Mentoring is characterized by the bidirectional exchange of knowledge and skills to promote professional growth and personal gratification. Through meaningful partnerships in learning, Muslim mental health professionals are well equipped to support students, trainees, young professionals and peers. This article provides an overview of Mentorship, Coaching, and Supervision as conceptual learning frameworks supported by evidence-based literature.
A successful mentorship is a partnership in learning – individuals committed to helping one another become fuller versions of themselves. It is a joint venture of sharing responsibility for learning. Good intentions, however, are not enough. Effective mentoring takes time; and in the mentor relationship, time is currency. Mentors donate time – time that could be used to pursue one’s own career goals or to install a new backsplash- to someone else’s career development. Incorporating mentor-specific time management techniques, aligning expectations, and clarifying boundaries gives mentors the ability and availability to contribute to the mentoring partnership in a meaningful way. Consistency, efficiency, and mutual benefit is the best way to ensure the mentorship enjoys a healthy, purposeful existence.
The Annual Muslim Mental Health Conference provides a space for Muslim mental health professionals and students, both domestic and international, to cultivate compassion and a sense of community. Upon conclusion of the closing remarks, we feel emotionally, spiritually and intellectually inspired, thankful, and optimistic. Here are tangible ways to help you direct that spirited post-conference energy.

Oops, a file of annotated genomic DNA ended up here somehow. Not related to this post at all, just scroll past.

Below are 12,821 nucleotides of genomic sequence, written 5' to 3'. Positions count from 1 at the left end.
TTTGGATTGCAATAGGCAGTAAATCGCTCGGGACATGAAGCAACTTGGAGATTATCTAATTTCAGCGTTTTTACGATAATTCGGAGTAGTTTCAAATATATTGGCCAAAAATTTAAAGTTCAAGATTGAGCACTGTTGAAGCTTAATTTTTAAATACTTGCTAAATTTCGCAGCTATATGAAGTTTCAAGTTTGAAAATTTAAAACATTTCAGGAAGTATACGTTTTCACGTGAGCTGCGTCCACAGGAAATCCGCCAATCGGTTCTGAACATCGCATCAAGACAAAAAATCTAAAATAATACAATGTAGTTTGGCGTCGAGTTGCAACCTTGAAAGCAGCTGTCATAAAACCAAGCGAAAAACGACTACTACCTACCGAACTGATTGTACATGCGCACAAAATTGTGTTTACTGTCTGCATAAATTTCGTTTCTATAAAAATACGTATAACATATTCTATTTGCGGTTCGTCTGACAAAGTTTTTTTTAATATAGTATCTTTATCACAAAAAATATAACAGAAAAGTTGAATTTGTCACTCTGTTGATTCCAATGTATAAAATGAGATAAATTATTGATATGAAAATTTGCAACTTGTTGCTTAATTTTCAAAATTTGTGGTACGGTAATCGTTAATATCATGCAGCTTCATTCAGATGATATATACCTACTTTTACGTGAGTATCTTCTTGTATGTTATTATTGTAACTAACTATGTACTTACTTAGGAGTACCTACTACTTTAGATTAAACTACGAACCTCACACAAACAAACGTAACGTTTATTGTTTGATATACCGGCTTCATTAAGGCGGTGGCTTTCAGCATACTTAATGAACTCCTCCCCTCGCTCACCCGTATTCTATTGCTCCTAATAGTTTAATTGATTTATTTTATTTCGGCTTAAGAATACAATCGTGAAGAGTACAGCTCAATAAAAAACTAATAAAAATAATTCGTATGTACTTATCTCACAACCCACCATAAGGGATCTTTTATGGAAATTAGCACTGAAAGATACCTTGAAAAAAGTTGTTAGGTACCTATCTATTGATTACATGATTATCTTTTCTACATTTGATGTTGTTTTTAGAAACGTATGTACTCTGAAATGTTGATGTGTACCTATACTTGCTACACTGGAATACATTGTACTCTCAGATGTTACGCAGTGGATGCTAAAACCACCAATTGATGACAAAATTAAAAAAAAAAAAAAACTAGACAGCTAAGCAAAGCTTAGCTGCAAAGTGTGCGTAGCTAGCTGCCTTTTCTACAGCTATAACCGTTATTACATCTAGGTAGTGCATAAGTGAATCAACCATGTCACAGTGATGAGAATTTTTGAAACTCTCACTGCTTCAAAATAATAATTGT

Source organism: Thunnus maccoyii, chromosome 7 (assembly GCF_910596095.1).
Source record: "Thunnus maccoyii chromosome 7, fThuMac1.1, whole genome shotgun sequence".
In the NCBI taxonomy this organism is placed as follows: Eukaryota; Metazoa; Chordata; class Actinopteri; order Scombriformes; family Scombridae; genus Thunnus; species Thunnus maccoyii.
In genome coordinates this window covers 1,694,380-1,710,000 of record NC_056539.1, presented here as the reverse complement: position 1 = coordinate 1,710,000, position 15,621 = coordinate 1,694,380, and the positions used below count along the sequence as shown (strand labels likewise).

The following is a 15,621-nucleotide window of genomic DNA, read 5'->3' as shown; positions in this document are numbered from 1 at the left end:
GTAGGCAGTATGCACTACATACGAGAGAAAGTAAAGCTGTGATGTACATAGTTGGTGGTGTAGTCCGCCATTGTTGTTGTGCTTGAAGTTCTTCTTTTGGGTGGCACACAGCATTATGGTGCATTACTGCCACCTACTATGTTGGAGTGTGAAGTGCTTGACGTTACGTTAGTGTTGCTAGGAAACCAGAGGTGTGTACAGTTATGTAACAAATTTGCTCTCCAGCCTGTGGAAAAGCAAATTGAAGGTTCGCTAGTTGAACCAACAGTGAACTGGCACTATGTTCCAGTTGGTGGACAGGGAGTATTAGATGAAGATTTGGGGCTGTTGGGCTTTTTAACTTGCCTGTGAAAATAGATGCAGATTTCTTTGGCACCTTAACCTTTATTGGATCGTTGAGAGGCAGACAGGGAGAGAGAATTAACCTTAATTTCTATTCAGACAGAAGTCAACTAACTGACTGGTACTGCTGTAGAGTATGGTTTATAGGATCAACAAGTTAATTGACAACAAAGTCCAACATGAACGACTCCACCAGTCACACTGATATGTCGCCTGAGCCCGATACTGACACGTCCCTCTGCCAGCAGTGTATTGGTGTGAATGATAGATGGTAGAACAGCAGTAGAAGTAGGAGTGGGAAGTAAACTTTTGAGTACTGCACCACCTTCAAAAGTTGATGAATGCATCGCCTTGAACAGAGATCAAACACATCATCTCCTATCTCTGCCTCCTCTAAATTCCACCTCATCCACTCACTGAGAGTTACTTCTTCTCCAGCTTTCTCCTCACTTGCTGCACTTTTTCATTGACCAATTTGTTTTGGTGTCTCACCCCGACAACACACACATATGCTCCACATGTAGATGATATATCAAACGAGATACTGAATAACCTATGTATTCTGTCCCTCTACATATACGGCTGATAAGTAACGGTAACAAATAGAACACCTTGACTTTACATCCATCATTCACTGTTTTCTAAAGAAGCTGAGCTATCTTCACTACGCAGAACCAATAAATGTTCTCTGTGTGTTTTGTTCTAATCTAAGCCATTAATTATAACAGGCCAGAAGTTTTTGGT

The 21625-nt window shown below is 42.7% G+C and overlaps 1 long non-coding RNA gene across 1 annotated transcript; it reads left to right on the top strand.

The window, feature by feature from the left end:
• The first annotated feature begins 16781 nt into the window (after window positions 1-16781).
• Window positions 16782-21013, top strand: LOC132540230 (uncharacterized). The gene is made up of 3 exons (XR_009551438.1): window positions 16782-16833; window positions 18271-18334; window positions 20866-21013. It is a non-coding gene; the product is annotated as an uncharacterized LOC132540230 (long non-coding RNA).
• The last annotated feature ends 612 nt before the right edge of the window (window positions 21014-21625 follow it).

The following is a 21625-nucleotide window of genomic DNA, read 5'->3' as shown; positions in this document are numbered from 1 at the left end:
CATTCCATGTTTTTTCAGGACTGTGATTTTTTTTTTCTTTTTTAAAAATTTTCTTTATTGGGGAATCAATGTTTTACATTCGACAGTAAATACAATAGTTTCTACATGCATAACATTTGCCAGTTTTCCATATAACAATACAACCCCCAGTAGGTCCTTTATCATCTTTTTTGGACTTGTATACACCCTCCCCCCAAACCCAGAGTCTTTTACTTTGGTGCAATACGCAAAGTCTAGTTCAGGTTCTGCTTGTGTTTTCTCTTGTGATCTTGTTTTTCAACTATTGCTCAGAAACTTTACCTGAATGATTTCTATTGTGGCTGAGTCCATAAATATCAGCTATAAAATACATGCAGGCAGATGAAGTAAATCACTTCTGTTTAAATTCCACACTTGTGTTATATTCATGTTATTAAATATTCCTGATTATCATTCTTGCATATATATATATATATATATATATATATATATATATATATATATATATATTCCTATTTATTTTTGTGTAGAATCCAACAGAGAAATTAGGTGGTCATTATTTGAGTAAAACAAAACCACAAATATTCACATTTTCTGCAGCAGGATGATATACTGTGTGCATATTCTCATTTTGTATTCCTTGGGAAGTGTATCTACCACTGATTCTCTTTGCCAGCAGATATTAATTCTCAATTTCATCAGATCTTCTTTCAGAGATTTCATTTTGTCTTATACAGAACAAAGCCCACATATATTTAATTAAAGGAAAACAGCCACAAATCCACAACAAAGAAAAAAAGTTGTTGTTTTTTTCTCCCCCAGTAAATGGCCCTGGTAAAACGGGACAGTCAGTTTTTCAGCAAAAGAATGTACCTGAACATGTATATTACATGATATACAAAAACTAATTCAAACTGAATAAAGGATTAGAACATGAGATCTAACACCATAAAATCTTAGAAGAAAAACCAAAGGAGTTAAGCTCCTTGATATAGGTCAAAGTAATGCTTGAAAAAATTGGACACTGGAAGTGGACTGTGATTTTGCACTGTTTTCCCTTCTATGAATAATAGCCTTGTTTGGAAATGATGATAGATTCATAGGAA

Out of the Shackles: Pursuit of Civil Justice in the Face of Psychological Trauma March 15-17, 2018 Washington, DC United States Institute of Peace The number of hate crimes, bullying, and microaggressions American Muslims experience is drawing increasing attention. Scholarly research on the subject began long before the recent political rhetoric and even before 9/11. However, the…
Living in the digital age with a 24-hour news cycle and global political unrest makes it difficult for teenagers to unplug when tragedies occur. It can be tough for youth to emotionally distance themselves from certain events especially if it feels like their identities are under attack. Young people today also face new challenges when it comes to harassment due to the rise of social media. Outlets such as Facebook and Twitter can often be a hotbed for hate speech.